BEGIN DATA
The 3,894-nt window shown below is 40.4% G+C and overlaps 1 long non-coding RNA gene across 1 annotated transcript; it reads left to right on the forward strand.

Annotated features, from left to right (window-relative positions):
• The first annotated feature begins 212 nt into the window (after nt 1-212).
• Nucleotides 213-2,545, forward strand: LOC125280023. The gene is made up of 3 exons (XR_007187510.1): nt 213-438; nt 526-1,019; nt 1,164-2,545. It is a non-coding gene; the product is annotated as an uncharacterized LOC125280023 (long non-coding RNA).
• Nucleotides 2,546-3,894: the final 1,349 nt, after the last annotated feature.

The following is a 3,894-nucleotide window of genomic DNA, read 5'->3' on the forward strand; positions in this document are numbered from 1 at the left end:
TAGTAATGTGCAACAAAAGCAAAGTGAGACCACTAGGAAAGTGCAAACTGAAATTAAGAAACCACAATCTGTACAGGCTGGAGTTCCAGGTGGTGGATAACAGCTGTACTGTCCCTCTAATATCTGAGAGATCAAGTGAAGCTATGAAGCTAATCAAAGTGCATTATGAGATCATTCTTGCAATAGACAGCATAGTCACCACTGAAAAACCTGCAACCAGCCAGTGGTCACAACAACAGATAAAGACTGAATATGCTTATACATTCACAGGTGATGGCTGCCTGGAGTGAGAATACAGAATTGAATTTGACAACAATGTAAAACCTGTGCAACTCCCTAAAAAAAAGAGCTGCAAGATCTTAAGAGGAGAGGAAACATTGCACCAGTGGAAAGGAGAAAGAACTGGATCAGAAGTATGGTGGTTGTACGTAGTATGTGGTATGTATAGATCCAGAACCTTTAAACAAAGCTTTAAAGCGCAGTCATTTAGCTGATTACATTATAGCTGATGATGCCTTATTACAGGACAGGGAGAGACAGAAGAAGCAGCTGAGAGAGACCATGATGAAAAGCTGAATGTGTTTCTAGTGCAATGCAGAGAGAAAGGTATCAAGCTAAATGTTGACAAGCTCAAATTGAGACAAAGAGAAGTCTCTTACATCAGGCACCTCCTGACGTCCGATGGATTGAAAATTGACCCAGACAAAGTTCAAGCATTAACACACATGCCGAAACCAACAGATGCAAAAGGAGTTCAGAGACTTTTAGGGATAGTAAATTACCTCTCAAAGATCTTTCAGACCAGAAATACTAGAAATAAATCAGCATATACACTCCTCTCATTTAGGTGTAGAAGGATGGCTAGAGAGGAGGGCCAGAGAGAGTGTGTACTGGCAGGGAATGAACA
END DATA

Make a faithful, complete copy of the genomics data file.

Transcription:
The 3,894-nt window shown below is 40.4% G+C and overlaps 1 long non-coding RNA gene across 1 annotated transcript; it reads left to right on the forward strand.

Annotated features, from left to right (window-relative positions):
• The first annotated feature begins 212 nt into the window (after nt 1-212).
• Nucleotides 213-2,545, forward strand: LOC125280023. The gene is made up of 3 exons (XR_007187510.1): nt 213-438; nt 526-1,019; nt 1,164-2,545. It is a non-coding gene; the product is annotated as an uncharacterized LOC125280023 (long non-coding RNA).
• Nucleotides 2,546-3,894: the final 1,349 nt, after the last annotated feature.

The following is a 3,894-nucleotide window of genomic DNA, read 5'->3' on the forward strand; positions in this document are numbered from 1 at the left end:
TAGTAATGTGCAACAAAAGCAAAGTGAGACCACTAGGAAAGTGCAAACTGAAATTAAGAAACCACAATCTGTACAGGCTGGAGTTCCAGGTGGTGGATAACAGCTGTACTGTCCCTCTAATATCTGAGAGATCAAGTGAAGCTATGAAGCTAATCAAAGTGCATTATGAGATCATTCTTGCAATAGACAGCATAGTCACCACTGAAAAACCTGCAACCAGCCAGTGGTCACAACAACAGATAAAGACTGAATATGCTTATACATTCACAGGTGATGGCTGCCTGGAGTGAGAATACAGAATTGAATTTGACAACAATGTAAAACCTGTGCAACTCCCTAAAAAAAAGAGCTGCAAGATCTTAAGAGGAGAGGAAACATTGCACCAGTGGAAAGGAGAAAGAACTGGATCAGAAGTATGGTGGTTGTACGTAGTATGTGGTATGTATAGATCCAGAACCTTTAAACAAAGCTTTAAAGCGCAGTCATTTAGCTGATTACATTATAGCTGATGATGCCTTATTACAGGACAGGGAGAGACAGAAGAAGCAGCTGAGAGAGACCATGATGAAAAGCTGAATGTGTTTCTAGTGCAATGCAGAGAGAAAGGTATCAAGCTAAATGTTGACAAGCTCAAATTGAGACAAAGAGAAGTCTCTTACATCAGGCACCTCCTGACGTCCGATGGATTGAAAATTGACCCAGACAAAGTTCAAGCATTAACACACATGCCGAAACCAACAGATGCAAAAGGAGTTCAGAGACTTTTAGGGATAGTAAATTACCTCTCAAAGATCTTTCAGACCAGAAATACTAGAAATAAATCAGCATATACACTCCTCTCATTTAGGTGTAGAAGGATGGCTAGAGAGGAGGGCCAGAGAGAGTGTGTACTGGCAGGGAATGAACA